Oral Language

Kindergarten Reading Lesson Plans: Exhibits Developmentally Appropriate Oral Language for Communication Purposes

1) Retells a personal story

Ask students to choose a favorite story or an event that happened to them to share with the class. The teacher will demonstrate by sharing a story about himself or herself with the class. The students will then take turns telling their stories. Student-created props or props that they bring from home such as books, puppets, or other objects may be used as they tell the story.

Ask students to select background music to go with a story that they will tell to the class.

Have students draw a picture about a personal event and describe the picture and the event to the class.

2) Responds to questions in conversation using words and phrases in the primary language

Ask “what if” questions.

Ask common questions using the “w” words (e.g., what, where, when, why, who).

Elicit students’ responses in complete sentences to “w” questions.

Use rhythm to provide opportunities to recite answers aloud. Example: Teacher will ask the question with a clapping rhythm and students will respond with a finger-snapping rhythm (e.g., the Category game).

3) Participates in conversation with peers while interacting with others

Provide opportunities for the student to communicate with peers (e.g., encourage interaction in playtime, groups, recess).

Provide students with a time to talk.

Make up an imaginary time, place, or event to role play a conversation or dialogue.

4) Can sequence in proper order

Have students to draw pictures of daily events and dictate to the teacher the sequence (e.g., coming to school, making a cake, getting dressed).

Put cartoon strips in proper order.

Have students create a machine with their bodies. The students will demonstrate the sequence of movement of the machine. Example: paper going through a copying machine or printing press.

Characterize different parts of a story with different musical instruments. Example: Characterize Why Mosquitoes Buzz in People’s Ears? using different African instruments for the beginning, middle, and ending.

Identify sequence of events in a musical program, like Peter and the Wolf or a ballet performance such as Swan Lake, or The Nutcracker Suite by making a simple non–objective “Timeline Collage” of main characters and events. Use colorful paper, paint, string, lace, aluminum foil, etc. to represent main characters and events.

5) Recalls sequence of events

Read a story and the student will recall sequence first, middle and last (e.g., tell or show story).

Use movement and drama to demonstrate the sequence of events of a story. The students may act out the main events of a newspaper story, a book that the teacher has read to them, or a story that a student has previously shared with the class.

Use movement and drama to demonstrate the sequence of events of everyday activities. The students may act out the sequence of events in activities such as growing a flower, baking a cake, or getting ready for bed, school, etc.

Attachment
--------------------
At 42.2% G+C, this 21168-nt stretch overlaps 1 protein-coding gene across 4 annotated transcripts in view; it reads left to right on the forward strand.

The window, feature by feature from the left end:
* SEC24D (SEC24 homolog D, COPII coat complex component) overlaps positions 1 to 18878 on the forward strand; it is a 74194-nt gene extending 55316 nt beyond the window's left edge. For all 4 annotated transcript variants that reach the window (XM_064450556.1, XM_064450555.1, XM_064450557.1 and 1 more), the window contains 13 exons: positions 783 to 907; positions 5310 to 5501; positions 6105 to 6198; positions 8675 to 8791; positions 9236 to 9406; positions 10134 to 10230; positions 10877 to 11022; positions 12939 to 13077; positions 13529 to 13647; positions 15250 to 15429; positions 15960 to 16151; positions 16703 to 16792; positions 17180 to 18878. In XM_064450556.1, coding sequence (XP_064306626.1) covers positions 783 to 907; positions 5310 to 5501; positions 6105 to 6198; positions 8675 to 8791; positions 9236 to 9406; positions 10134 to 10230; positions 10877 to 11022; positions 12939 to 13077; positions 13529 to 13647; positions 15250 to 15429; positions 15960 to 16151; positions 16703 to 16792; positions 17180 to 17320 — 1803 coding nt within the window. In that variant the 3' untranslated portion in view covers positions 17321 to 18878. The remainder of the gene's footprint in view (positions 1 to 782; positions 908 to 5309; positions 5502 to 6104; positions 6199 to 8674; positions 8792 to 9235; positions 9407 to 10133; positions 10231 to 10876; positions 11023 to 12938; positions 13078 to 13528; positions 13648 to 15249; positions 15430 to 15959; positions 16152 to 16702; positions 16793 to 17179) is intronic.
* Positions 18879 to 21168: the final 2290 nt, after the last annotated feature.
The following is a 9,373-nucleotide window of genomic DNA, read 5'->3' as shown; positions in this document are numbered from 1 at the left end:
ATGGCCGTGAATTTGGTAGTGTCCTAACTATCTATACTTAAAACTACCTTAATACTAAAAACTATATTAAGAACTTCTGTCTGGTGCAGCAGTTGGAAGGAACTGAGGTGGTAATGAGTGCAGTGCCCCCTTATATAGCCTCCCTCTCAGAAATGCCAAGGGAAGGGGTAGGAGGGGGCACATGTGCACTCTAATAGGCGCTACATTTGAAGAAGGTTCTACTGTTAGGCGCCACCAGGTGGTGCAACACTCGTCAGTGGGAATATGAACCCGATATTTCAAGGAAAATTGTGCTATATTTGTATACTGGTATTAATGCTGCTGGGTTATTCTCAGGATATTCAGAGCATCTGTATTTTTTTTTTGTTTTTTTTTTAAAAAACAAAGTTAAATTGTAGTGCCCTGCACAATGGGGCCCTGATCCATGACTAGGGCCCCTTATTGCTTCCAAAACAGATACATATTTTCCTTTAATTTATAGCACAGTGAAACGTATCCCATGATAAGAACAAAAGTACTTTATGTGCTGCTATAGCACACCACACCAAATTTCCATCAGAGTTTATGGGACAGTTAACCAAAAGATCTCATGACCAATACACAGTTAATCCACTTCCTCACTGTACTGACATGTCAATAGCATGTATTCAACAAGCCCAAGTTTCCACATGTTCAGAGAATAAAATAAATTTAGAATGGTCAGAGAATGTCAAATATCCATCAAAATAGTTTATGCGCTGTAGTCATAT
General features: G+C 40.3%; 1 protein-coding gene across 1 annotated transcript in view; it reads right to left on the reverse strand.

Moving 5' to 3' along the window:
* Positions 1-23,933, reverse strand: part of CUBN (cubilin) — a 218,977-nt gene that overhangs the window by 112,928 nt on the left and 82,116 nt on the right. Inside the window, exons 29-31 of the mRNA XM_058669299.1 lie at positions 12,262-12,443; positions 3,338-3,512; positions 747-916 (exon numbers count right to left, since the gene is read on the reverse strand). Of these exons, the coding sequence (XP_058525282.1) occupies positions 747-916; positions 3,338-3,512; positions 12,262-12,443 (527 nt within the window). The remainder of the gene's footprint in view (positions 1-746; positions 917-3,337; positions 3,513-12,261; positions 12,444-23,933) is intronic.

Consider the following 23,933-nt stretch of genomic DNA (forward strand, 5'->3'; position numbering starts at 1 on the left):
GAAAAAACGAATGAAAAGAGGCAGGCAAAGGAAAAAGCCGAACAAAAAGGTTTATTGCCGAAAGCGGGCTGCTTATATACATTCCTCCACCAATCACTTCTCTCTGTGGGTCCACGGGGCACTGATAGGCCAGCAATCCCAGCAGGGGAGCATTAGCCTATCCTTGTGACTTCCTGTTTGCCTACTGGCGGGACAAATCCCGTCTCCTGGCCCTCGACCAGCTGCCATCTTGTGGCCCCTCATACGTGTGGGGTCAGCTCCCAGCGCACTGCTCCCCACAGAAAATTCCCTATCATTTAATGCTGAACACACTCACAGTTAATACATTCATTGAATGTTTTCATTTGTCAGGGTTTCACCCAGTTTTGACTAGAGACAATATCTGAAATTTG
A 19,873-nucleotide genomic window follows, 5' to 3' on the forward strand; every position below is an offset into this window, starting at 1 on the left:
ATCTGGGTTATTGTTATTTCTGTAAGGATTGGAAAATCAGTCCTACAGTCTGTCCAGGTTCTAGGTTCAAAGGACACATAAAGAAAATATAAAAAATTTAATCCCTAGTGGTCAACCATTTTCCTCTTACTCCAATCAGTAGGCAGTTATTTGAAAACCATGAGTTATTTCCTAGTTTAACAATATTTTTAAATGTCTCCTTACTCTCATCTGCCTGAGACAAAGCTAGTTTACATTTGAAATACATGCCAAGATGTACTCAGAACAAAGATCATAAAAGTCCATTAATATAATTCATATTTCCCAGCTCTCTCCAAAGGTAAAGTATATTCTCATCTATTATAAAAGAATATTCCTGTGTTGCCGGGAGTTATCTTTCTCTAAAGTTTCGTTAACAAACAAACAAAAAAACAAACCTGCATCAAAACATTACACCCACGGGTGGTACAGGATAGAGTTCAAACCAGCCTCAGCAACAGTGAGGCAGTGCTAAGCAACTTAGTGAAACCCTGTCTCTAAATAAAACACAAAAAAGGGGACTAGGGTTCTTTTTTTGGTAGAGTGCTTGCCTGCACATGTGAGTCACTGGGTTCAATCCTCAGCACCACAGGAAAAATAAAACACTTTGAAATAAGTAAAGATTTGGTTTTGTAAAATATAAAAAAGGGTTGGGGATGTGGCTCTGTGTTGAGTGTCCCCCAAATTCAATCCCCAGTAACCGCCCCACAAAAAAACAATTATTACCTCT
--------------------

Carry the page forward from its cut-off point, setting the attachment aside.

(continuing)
6) Uses positional words

Play Simon Says using positional words (e.g., over, under, beside, in, out, under, below, above, between, front, back, etc.).

Play Teacher Says. The teacher will give specific tasks to be performed by the student.

Use a drumbeat or various sounds to represent a specific positional word. Example: The teacher will play a steady beat (using whole notes) and students will demonstrate up. The teacher will play a syncopated or off-beat rhythm (using eighth notes or short notes) and students will demonstrate down, etc.

Provide opportunities to take turns demonstrating position words as the teacher calls them out. Example: Set up an obstacle course of chairs, sticks, boxes, etc. Teacher will call out “over the box,” “around the stick,” “beside the stick,” etc. Students will practice locomotor skills as they move through the course.

7) Speaks in sentences

Use a book without words to let the students tell the story in complete sentences.

Provide sentence starters and let the student complete sentences (e.g., Today I ; Go ; Anyone can ).

Have students compare and contrast works of art. Ask guiding questions (e.g., How are these alike? How are these different?)

Have students dictate to the teacher in complete sentences a description of a work of art. The students should be encouraged to use appropriate terminology in describing the artwork. The teacher may refer to the Visual Arts Glossary of the Mississippi Fine Arts Framework or other art reference book for terms.

8) Expresses wants, needs, and thoughts in primary language

Assist the student in expressing complete thoughts (e.g., May I use the rest room? or May I sharpen my pencil?).

Provide opportunities to retell stories or poems as the teacher records reaction to the story.

Allow students to draw picture in a daily journal. (Teacher records.)

Participate in show and tell.

Provides opportunities to create an art project (e.g., mural, collage, picture, etc.), expressing thoughts about things they like.

Provide opportunities to dramatize or role play “Who Am I?” Create short student skits showing things that describe individual characteristics, favorite activities, favorite possessions, things students want, need, or have.

How To Thrive And Survive In The Classroom

Guide To Getting A Teaching Job

ETeach: A Teacher Resource. A Teacher Resource For Learning The Strategies Of Master Teachers.